39:33 Be your own healer.

DIY Friday: Skin Rolling

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*Do it yourself! Every Friday we do a roundup of great posts, videos, or other resources around a theme that help people to turn their bodies from cranky to happy.*

I was fortunate enough to spend last weekend in Ojai, California at the Yoga Tune Up® teachers summit where, naturally, we're prone to doing things like taking breaks for skin rolling. This made me realize that this handy, tool-free form of myofascial release had yet to be featured on DIY Fridays!

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So here you have it folks. This is a simple way to manipulate your own tissue in a way that gets the glide back in your fascia. If you're wondering why you would want such a thing- it promotes ease of movement, decreases or resolves pain, improves balance and proprioception (your sense of knowing where you are in space, which determines if you are a graceful or clumsy mover), and decreases risk of injuries, not to mention improves the appearance of "skin stick", which is that youthful elastic quality that makes young people look young while old people get saggy. Yes, you can, to a certain degree, keep the spring and fight the sag by keeping your fascia healthy.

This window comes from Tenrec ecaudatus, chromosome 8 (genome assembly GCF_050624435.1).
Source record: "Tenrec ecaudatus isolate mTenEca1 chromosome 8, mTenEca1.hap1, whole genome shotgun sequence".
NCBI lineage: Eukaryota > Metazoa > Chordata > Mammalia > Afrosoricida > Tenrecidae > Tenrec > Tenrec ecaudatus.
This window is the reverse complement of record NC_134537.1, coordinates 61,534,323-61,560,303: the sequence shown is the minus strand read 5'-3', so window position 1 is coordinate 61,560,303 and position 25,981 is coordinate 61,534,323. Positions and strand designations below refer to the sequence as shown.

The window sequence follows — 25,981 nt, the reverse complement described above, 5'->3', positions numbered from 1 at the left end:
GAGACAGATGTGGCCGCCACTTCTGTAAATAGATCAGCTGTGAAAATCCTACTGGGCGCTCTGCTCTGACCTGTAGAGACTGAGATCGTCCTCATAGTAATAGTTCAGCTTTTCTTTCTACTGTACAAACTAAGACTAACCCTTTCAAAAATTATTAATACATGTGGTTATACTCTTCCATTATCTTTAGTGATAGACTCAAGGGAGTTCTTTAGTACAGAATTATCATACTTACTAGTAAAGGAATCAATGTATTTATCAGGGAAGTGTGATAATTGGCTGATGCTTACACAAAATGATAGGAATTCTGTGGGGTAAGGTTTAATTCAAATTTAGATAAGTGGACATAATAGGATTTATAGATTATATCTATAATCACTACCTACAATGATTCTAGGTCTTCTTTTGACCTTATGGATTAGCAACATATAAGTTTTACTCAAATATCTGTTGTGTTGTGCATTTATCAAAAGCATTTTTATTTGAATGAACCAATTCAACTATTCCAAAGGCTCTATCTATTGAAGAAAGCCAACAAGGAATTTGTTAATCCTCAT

While what you are doing is directly lubricating the superficial fascial layer, because all these layers are tethered into one another, you are actually having an effect into the deep fascia as well. So if you have a problem area, like a shoulder impingement for example, you will benefit from doing skin rolling around that joint and upstream and downstream of it.

Clearly there are certain places that will be easier for you to do skin rolling on yourself. I like it on the arms and shoulders and legs. If you want skin rolling on your back or other hard to reach areas, buddy up and show this video to your partner or friend.